China and the Dollar
As if the dollar didn’t have enough problems, Timothy Geithner took China’s bait yesterday and said he was “quite open” to its suggestion this week to displace the greenback with an “international reserve currency.” The dollar promptly fell and stocks followed, before the Treasury Secretary re-emerged to say “the dollar remains the world’s dominant reserve currency. I think that’s likely to continue for a long time.”
Mr. Geithner is learning on the job, and yesterday’s lesson is that it isn’t smart to fool with currency markets when you are already tempting fate with a gigantic U.S. reflation. Treasury and the Federal Reserve are flooding the world with dollars to break the recession, and the world is rightly getting nervous. The solution floated by Chinese central bank governor Zhou Xiaochuan — an increased role for the International Monetary Fund — isn’t desirable. But his warning about the dangers of dollar weakness and exchange-rate instability is still worth heeding.
Since the collapse of Bretton Woods in 1971, the global economy has tried to function with floating exchange rates, in which the “market” is said to set currency prices. As the world discovered in the 1970s and the Bush Treasury forgot, however, the market for currencies isn’t the same as for apples or copper. Central banks control the supply of currencies through their monopoly on money creation. Often, as at the Alan Greenspan-Ben Bernanke-Donald Kohn Federal Reserve this decade, they get policy wrong, with disastrous consequences. Amid the global economic downturn, some central banks, like Vietnam’s, are also turning to currency devaluation for a trade advantage.
Mr. Zhou may want to head off this potential train wreck. On Monday he proposed an international reserve currency “anchored to a stable benchmark and issued according to a clear set of rules.” He wants the supply of money to allow for “timely adjustment” to “changing demand,” and those adjustments to be “disconnected from economic conditions and sovereign interests of any single country.” And he thinks the IMF can create a global currency by expanding the use of its already-existing Special Drawing Rights (SDRs), a synthetic currency linked to the underlying currencies of IMF states.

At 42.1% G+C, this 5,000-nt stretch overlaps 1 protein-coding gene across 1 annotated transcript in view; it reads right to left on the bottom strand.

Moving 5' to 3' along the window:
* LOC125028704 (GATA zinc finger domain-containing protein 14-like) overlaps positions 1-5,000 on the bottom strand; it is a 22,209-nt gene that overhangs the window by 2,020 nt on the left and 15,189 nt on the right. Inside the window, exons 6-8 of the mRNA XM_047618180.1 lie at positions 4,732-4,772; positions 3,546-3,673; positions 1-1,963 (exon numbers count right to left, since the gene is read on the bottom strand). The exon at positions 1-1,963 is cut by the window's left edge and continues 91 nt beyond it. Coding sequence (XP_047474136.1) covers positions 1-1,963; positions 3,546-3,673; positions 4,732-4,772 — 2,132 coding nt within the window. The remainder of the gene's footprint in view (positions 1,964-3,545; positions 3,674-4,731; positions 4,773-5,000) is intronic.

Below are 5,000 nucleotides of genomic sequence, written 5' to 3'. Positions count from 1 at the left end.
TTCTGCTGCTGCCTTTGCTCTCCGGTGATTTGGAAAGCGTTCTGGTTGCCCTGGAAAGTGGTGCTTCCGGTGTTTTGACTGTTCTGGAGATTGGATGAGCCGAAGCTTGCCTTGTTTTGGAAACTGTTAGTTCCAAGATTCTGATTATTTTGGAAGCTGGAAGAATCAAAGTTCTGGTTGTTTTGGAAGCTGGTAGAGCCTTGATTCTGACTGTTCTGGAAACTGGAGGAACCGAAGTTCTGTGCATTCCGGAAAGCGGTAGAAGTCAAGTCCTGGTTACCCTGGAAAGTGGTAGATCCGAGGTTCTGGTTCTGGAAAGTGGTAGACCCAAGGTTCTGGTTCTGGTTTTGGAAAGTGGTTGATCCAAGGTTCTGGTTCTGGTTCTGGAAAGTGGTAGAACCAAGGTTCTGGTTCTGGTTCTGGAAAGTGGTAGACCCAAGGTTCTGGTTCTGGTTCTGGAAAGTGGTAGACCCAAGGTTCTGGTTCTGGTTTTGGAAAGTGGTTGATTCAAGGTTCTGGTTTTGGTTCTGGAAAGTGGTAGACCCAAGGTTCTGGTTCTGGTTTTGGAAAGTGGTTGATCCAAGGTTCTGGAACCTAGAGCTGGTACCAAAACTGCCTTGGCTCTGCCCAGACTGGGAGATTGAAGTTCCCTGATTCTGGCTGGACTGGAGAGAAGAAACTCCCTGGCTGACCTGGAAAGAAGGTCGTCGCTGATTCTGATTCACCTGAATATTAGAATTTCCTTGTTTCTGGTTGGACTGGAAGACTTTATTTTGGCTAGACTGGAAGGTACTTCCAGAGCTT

Yet who would determine the “right price” of the SDR — the IMF? The multilateral institution’s economic prescriptions have sent numerous nations into tailspins, particularly in Asia. There’s nothing to say, too, that national monetary authorities wouldn’t cheat and adjust their domestic money supplies as they saw fit — or apply political pressure on the IMF to change the SDR’s currency weightings in their favor.
But the main problem with the SDR is that it can’t be used for anything in the real world. When the IMF allocates SDRs, recipient countries exchange them for local currencies at local central banks. That money is then used to buy real assets and facilitate trade. That exchange inflates the money supply of the domestic country that’s accepting the SDRs in exchange for local currency.
There isn’t consensus within China’s central bank on the idea of empowering the IMF, though Beijing is eager to have more say at the institution. Hu Xiaolian, a vice governor of the bank, said Monday that “investing in U.S. Treasury bonds is an important component of China’s foreign currency reserve investments.” She added: “We are naturally relatively concerned with the safety and profitability of U.S. government bonds.”
Ms. Hu isn’t alone, and we only wish the Treasury, the White House and the Fed were equally as concerned. The dollar’s status as a reserve currency gives the U.S. enormous advantages, and it should be protected ferociously by our public officials. It means we don’t have to repay our debts in foreign currency and that our borrowing costs are cheaper. To the extent that the rest of the world follows a dollar standard, it also gives us far greater global sway.